Press Statement dated 6 June 2016
There is an apparent inertia when it comes to gender equality in Malaysia’s political landscape. No doubt Anwar Ibrahim is the iconic figure most supported as the PM candidate, with the President of Keadilan, Wan Azizah willing to be the interim PM while the process of #BebasAnwar gets sorted out. Still, there is still a void which nobody, especially Muslim women dare to even think about.
The gracious, gentle and reluctant politician, as we all come to know fondly as Kak Wan, has been consistently supportive of Keadilan’s ‘Reformasi’ cause, central to the #BebasAnwar movement. Many of the key supporters are loyal to this cause and although it is the main driver behind Keadilan as a party, there should be, a plan B or plan C. Kak Wan's role as the interim PM must be strengthened further to propel our women's agenda into the next millennia.
At the very least, Mahathir has offered to be the next reluctant PM, but this is still subject to the approval of the Presidential Council. As Anwar says, Mahathir cannot simply volunteer to be the PM. Keadilan and Anwar Ibrahim has always been the uniting factor for the opposition bloc, which recently, accepted Bersatu and Amanah into the Pakatan fold. As unfortunate as it may seem, Pakatan Rakyat was the most suitable name for the coalition until the Sec-Gen of DAP declared unilaterally that PR was dead. Ideally, the coalition could be named Pakatan Keadilan Rakyat.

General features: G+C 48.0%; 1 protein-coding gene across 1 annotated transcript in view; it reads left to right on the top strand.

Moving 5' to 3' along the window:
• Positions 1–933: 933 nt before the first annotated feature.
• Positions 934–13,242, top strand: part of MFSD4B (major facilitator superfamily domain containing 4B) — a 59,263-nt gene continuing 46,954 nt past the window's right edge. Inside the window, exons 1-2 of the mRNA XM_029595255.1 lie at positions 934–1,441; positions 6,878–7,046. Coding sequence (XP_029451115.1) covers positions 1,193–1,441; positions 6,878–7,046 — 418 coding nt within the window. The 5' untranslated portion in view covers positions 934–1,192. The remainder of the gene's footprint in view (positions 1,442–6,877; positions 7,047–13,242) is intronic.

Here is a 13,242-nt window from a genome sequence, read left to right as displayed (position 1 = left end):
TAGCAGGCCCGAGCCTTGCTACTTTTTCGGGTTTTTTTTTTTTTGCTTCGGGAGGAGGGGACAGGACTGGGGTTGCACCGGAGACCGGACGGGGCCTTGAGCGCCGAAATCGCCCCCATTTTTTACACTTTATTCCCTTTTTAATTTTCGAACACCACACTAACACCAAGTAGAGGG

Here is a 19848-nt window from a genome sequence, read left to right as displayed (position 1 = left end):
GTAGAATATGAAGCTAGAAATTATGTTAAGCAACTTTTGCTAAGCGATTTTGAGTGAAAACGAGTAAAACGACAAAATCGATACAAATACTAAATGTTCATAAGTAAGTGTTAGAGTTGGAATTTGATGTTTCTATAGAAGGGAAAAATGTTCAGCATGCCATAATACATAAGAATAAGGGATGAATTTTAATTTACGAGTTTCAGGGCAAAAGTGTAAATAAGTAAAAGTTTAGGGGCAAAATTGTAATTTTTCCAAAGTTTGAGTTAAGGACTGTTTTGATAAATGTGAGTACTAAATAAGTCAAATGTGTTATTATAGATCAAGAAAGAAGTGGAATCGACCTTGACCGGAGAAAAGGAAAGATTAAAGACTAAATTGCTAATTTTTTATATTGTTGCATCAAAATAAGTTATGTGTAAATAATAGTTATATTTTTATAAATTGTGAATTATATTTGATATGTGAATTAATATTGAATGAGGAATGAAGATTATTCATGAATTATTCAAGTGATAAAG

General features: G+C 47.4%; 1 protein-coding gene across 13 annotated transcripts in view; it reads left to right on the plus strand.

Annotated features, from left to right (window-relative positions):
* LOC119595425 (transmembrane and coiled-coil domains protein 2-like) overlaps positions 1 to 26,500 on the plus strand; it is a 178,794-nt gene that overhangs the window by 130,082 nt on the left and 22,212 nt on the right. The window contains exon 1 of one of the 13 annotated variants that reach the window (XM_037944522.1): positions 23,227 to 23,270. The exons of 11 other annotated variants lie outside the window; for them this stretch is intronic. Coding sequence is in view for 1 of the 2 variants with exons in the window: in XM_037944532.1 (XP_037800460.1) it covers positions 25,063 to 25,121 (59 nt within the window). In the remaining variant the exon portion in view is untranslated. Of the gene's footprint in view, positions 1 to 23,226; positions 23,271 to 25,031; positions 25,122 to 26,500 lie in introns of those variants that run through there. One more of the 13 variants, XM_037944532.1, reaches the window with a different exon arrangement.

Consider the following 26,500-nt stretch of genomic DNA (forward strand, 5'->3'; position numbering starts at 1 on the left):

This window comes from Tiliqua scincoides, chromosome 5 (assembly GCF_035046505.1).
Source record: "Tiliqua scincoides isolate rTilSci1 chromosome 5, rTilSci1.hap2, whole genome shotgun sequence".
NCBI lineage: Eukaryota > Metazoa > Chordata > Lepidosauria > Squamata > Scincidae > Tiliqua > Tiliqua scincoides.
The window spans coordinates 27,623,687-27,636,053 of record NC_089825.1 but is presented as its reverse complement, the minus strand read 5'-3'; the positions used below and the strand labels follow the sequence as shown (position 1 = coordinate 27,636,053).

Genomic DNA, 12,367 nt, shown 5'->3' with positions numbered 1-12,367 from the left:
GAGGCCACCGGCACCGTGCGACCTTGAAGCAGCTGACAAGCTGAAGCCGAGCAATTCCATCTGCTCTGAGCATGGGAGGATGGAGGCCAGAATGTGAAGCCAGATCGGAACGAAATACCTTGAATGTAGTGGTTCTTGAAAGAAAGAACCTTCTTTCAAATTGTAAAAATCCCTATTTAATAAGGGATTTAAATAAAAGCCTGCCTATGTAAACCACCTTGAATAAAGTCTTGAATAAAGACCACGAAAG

The PM candidate is still between the heavyweights like Anwar Ibrahim and Mahathir and to a lesser degree Muhyiddin or even Mukhriz. As much as Rafizi Ramli wants to be part of the PM candidate nominee, he still has much to achieve in terms of rallying for a united support from the grassroots, something that Azmin Ali keeps close to his chest.
What is really missing in this less than perfect race for the top post is the lack of women representation. What this country needs is a choice of credible and influential women leaders that will enhance and give new life to the political scenario in Malaysia.
Leaders such as Zuraida Kamaruddin, chief of Wanita Keadilan, or even Nurul Izzah, daughter of Anwar Ibrahim should be presented as likely choices for the Prime Minister post. Even if this is not viable for now, women leaders should still be given an opportunity at it to allow the voters time to warm-up to the idea of having a woman PM in the future. Ultimately, the voters have the final say, but it is the political pact’s responsibility to provide this choice to voters.
In line with this, there should also be a choice of women candidates presented for the posts of Menteri Besar and Chief Minister.
Women are often shy of leadership positions and those who have made it so far should receive as much support as possible from within the party and public, especially women. How many women are willing to sacrifice their family time and other goals simply to pursue justice for the public?
If Pakatan were to be any different from Barisan Nasional, presenting women as PM, MB and CM candidates will definitely be a giant step forward. We need to drive home the point of empowering women to stamp out inequality in our society.
Communications Chief for Women’s Wing
Parti Keadilan Rakyat